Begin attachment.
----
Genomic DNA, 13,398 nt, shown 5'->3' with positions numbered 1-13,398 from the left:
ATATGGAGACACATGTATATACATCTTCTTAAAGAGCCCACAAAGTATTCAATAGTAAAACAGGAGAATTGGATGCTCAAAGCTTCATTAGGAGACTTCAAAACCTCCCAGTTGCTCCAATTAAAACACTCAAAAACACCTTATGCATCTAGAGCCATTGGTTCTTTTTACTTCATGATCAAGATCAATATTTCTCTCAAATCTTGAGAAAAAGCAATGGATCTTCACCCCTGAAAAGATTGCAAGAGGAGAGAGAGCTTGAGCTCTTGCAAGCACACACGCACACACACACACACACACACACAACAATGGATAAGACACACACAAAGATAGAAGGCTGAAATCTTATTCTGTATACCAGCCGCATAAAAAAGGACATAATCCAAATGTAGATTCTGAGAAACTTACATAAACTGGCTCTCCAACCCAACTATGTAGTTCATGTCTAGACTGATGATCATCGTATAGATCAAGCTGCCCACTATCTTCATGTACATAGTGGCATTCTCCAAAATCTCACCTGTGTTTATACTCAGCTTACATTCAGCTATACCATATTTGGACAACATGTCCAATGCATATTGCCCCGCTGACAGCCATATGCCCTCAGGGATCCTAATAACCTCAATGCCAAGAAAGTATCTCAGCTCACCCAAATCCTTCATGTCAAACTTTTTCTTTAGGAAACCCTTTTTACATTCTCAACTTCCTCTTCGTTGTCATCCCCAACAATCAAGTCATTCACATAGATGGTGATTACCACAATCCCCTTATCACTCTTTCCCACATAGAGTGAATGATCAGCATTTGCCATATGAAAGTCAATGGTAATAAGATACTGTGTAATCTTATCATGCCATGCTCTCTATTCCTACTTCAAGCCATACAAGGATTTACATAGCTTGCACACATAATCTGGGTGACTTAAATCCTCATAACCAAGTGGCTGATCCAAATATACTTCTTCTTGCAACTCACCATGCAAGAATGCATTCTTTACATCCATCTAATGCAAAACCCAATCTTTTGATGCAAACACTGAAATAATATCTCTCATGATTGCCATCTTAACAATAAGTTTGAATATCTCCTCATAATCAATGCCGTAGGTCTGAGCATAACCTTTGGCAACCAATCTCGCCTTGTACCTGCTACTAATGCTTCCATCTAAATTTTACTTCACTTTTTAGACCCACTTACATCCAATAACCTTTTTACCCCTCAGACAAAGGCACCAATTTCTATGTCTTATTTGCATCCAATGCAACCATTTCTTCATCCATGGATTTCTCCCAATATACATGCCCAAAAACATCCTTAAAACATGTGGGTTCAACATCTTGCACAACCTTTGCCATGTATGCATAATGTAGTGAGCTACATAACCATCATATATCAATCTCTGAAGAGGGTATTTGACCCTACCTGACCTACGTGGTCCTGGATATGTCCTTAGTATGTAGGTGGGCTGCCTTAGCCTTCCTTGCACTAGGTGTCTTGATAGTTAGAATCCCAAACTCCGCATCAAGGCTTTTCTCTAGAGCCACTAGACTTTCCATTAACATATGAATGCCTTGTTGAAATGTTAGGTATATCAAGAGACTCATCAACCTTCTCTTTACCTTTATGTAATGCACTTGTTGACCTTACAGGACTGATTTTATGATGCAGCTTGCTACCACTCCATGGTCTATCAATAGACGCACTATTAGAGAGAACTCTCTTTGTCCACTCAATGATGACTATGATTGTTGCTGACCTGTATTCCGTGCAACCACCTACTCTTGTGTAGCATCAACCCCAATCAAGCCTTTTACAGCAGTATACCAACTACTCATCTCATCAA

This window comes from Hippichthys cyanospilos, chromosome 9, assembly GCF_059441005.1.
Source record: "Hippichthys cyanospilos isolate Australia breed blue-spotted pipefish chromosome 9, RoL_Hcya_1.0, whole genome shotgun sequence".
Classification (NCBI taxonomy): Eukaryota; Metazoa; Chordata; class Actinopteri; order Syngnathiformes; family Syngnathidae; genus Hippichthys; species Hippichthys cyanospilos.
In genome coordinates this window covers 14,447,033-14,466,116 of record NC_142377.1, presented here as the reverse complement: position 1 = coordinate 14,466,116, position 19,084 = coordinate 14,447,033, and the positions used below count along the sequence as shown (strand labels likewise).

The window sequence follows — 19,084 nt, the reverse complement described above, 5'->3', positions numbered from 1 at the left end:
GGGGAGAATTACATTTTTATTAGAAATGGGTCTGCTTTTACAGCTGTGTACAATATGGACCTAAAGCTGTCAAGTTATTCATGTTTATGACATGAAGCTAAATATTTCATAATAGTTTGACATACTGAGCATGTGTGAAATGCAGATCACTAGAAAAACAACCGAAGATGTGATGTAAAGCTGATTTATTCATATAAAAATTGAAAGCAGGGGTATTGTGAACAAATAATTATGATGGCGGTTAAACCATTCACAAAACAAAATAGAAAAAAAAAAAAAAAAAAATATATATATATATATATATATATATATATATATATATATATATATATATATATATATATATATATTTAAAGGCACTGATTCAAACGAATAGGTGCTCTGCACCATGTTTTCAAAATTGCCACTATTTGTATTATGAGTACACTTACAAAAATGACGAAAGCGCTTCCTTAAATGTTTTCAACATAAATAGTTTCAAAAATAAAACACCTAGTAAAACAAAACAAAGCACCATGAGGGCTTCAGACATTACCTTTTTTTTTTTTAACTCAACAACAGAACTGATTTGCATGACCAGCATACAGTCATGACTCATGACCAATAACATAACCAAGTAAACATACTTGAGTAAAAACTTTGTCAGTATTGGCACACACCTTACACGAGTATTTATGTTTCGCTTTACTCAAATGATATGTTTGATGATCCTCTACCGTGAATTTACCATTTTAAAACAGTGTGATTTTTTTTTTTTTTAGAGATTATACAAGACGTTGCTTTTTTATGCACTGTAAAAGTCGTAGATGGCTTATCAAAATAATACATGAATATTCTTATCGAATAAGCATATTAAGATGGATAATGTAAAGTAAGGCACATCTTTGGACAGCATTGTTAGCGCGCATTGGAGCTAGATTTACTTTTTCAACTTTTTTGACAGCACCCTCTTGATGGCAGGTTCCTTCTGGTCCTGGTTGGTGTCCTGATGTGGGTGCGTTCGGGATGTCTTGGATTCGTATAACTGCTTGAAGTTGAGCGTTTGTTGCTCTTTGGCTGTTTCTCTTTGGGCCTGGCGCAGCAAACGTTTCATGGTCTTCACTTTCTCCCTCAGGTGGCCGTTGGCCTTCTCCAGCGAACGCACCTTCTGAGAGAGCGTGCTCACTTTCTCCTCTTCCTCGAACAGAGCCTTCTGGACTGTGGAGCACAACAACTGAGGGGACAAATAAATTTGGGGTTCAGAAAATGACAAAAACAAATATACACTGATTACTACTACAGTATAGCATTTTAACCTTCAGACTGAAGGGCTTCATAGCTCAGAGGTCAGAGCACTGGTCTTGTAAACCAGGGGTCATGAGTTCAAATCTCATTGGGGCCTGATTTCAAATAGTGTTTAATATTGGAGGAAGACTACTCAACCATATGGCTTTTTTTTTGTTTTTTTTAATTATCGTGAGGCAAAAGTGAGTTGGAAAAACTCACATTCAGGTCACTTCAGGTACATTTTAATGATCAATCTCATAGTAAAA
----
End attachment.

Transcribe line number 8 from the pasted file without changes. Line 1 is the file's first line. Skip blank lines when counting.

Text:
GGGGAGAATTACATTTTTATTAGAAATGGGTCTGCTTTTACAGCTGTGTACAATATGGACCTAAAGCTGTCAAGTTATTCATGTTTATGACATGAAGCTAAATATTTCATAATAGTTTGACATACTGAGCATGTGTGAAATGCAGATCACTAGAAAAACAACCGAAGATGTGATGTAAAGCTGATTTATTCATATAAAAATTGAAAGCAGGGGTATTGTGAACAAATAATTATGATGGCGGTTAAACCATTCACAAAACAAAATAGAAAAAAAAAAAAAAAAAAATATATATATATATATATATATATATATATATATATATATATATATATATATATATATATATATATTTAAAGGCACTGATTCAAACGAATAGGTGCTCTGCACCATGTTTTCAAAATTGCCACTATTTGTATTATGAGTACACTTACAAAAATGACGAAAGCGCTTCCTTAAATGTTTTCAACATAAATAGTTTCAAAAATAAAACACCTAGTAAAACAAAACAAAGCACCATGAGGGCTTCAGACATTACCTTTTTTTTTTTTAACTCAACAACAGAACTGATTTGCATGACCAGCATACAGTCATGACTCATGACCAATAACATAACCAAGTAAACATACTTGAGTAAAAACTTTGTCAGTATTGGCACACACCTTACACGAGTATTTATGTTTCGCTTTACTCAAATGATATGTTTGATGATCCTCTACCGTGAATTTACCATTTTAAAACAGTGTGATTTTTTTTTTTTTTAGAGATTATACAAGACGTTGCTTTTTTATGCACTGTAAAAGTCGTAGATGGCTTATCAAAATAATACATGAATATTCTTATCGAATAAGCATATTAAGATGGATAATGTAAAGTAAGGCACATCTTTGGACAGCATTGTTAGCGCGCATTGGAGCTAGATTTACTTTTTCAACTTTTTTGACAGCACCCTCTTGATGGCAGGTTCCTTCTGGTCCTGGTTGGTGTCCTGATGTGGGTGCGTTCGGGATGTCTTGGATTCGTATAACTGCTTGAAGTTGAGCGTTTGTTGCTCTTTGGCTGTTTCTCTTTGGGCCTGGCGCAGCAAACGTTTCATGGTCTTCACTTTCTCCCTCAGGTGGCCGTTGGCCTTCTCCAGCGAACGCACCTTCTGAGAGAGCGTGCTCACTTTCTCCTCTTCCTCGAACAGAGCCTTCTGGACTGTGGAGCACAACAACTGAGGGGACAAATAAATTTGGGGTTCAGAAAATGACAAAAACAAATATACACTGATTACTACTACAGTATAGCATTTTAACCTTCAGACTGAAGGGCTTCATAGCTCAGAGGTCAGAGCACTGGTCTTGTAAACCAGGGGTCATGAGTTCAAATCTCATTGGGGCCTGATTTCAAATAGTGTTTAATATTGGAGGAAGACTACTCAACCATATGGCTTTTTTTTTGTTTTTTTTAATTATCGTGAGGCAAAAGTGAGTTGGAAAAACTCACATTCAGGTCACTTCAGGTACATTTTAATGATCAATCTCATAGTAAAA